College of Medicine Seeks Research Mentors
The UCF College of Medicine welcomed 100 new medical students this summer and many chose UCF for its innovative curriculum, including the Focused Inquiry and Research Experience (FIRE) program. This two-year course gives students the opportunity to pursue research related to their medical studies and eventual career choices.
While some students choose projects in traditional biomedical or clinical disciplines, many look into other medically-related areas including Creative and Performing Arts, Engineering, Computer, Physical and Social Sciences, and Health Administration and Policy. To satisfy these interests and encourage students to pursue interdisciplinary research, the medical school is seeking faculty members with complementary interests to serve as research mentors.
Faculty members may express their interest by completing a brief survey at FIRE Mentor Interest Survey or by copying and pasting the following URL into their internet browser: https://ucfcom.qualtrics.com/SE/?SID=SV_0Sv3T5cvWZyyLsh . Completing this survey will ensure a faculty member is invited to a Meet the Mentor event planned for mid-September, is placed in the mentor directory provided to students, and is included in future communications and information sessions about the FIRE module.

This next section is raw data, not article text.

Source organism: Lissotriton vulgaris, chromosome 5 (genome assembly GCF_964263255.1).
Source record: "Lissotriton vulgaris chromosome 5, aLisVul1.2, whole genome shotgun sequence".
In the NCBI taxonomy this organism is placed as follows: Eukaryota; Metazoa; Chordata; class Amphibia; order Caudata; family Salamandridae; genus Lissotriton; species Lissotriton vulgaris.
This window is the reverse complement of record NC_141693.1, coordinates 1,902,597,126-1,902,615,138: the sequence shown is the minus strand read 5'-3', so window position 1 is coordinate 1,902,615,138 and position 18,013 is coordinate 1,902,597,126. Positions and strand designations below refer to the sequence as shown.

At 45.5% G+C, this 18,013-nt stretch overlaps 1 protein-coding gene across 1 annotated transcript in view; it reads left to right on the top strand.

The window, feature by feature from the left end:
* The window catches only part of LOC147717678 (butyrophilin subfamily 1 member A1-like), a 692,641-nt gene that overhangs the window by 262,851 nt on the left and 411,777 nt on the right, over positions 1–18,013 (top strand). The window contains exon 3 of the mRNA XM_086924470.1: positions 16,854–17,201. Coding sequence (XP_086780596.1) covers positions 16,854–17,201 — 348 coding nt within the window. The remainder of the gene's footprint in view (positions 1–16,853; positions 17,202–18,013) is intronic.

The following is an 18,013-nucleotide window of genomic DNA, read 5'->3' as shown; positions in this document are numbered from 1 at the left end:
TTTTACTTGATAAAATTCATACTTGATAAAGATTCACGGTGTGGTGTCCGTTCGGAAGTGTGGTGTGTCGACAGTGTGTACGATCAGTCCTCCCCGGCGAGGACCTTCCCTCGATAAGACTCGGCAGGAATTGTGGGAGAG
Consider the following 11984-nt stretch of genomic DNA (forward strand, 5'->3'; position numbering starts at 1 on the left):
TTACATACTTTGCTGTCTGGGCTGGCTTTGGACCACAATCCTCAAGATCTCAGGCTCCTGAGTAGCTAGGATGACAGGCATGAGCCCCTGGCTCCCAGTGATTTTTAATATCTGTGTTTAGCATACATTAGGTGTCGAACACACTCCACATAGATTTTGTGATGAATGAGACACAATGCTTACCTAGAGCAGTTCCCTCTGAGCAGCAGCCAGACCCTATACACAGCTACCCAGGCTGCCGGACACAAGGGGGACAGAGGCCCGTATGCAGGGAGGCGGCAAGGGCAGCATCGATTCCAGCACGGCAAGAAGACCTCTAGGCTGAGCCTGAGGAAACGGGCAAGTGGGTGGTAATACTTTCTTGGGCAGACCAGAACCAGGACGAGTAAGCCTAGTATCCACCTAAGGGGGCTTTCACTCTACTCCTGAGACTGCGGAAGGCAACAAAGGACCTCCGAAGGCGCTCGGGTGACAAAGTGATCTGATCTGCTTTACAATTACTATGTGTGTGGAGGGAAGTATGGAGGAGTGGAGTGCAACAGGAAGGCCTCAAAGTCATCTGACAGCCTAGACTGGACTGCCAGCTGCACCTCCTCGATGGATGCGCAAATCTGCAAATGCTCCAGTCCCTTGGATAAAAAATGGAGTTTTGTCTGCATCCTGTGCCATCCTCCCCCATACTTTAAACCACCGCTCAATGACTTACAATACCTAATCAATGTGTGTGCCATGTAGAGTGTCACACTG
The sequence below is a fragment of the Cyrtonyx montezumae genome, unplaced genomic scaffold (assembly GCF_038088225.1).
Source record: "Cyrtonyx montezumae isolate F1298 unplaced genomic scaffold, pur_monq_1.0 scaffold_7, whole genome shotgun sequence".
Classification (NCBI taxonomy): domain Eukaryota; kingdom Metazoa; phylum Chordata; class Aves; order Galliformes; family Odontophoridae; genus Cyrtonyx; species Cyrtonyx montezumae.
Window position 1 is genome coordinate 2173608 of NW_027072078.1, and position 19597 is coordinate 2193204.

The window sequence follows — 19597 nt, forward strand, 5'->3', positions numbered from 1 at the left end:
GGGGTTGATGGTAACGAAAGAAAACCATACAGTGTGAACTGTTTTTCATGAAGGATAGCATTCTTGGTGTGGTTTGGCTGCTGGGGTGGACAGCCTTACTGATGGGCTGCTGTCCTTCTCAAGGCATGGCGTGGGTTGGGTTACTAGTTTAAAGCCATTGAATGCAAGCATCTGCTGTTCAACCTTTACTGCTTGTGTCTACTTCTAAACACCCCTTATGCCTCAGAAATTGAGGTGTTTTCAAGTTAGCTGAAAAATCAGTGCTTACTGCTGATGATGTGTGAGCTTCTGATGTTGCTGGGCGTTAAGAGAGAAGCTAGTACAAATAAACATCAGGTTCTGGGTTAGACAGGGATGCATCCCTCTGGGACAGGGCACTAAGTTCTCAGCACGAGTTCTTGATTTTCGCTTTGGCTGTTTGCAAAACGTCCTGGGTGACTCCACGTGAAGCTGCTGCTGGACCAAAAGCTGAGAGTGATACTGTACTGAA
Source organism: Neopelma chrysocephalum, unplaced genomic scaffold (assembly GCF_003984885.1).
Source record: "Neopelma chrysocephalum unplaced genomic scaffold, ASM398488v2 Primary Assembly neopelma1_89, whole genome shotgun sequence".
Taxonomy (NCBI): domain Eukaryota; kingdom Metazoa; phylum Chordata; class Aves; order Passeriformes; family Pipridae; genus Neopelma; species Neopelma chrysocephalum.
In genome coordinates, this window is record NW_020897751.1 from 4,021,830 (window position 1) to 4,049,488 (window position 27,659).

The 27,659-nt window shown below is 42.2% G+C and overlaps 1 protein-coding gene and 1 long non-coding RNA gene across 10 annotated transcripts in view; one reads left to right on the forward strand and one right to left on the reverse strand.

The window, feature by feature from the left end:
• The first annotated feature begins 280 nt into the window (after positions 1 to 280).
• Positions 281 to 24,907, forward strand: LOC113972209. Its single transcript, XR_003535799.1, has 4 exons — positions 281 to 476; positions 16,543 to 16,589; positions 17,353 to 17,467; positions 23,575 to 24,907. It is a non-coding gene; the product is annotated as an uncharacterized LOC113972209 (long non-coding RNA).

The FIRE program is similar in some ways to traditional student research programs and different in other ways. The first year includes class time on fundamentals of research design and statistics followed by time-linked milestones to guide students in producing a research plan and moving forward. In the second year, students reach further milestones, culminating in a final research poster presentation.
Some students complete their projects early and continue to work with their mentors on additional research. Many elect to continue working into their third and fourth years.
Students have presented their results at national professional meetings and several have papers accepted in peer-reviewed journals. Time constraints are a challenge of the FIRE program. Medical students carry a heavy course load and must integrate the research into a demanding curriculum schedule. It is very important that students be able to consult with their research mentors regularly to ensure they are making satisfactory progress and acquiring the necessary intellectual skills to gain a meaningful experience. The Medical School expects to continue the practice of providing a budget of $2,500 for each student to help defray costs of the research and travel to a meeting to present results.
The FIRE module is a unique opportunity for UCF medical students to gain first-hand research experience. Faculty mentorship is a key component to student success. For more information, please contact Module Directors Dr. Diane Jacobs (Diane.Jacobs@ucf.edu) or Dr. Stephen Berman (Stephen.Berman@ucf.edu) or Module Coordinator Elizabeth Smock (Elizabeth.Smock@ucf.edu).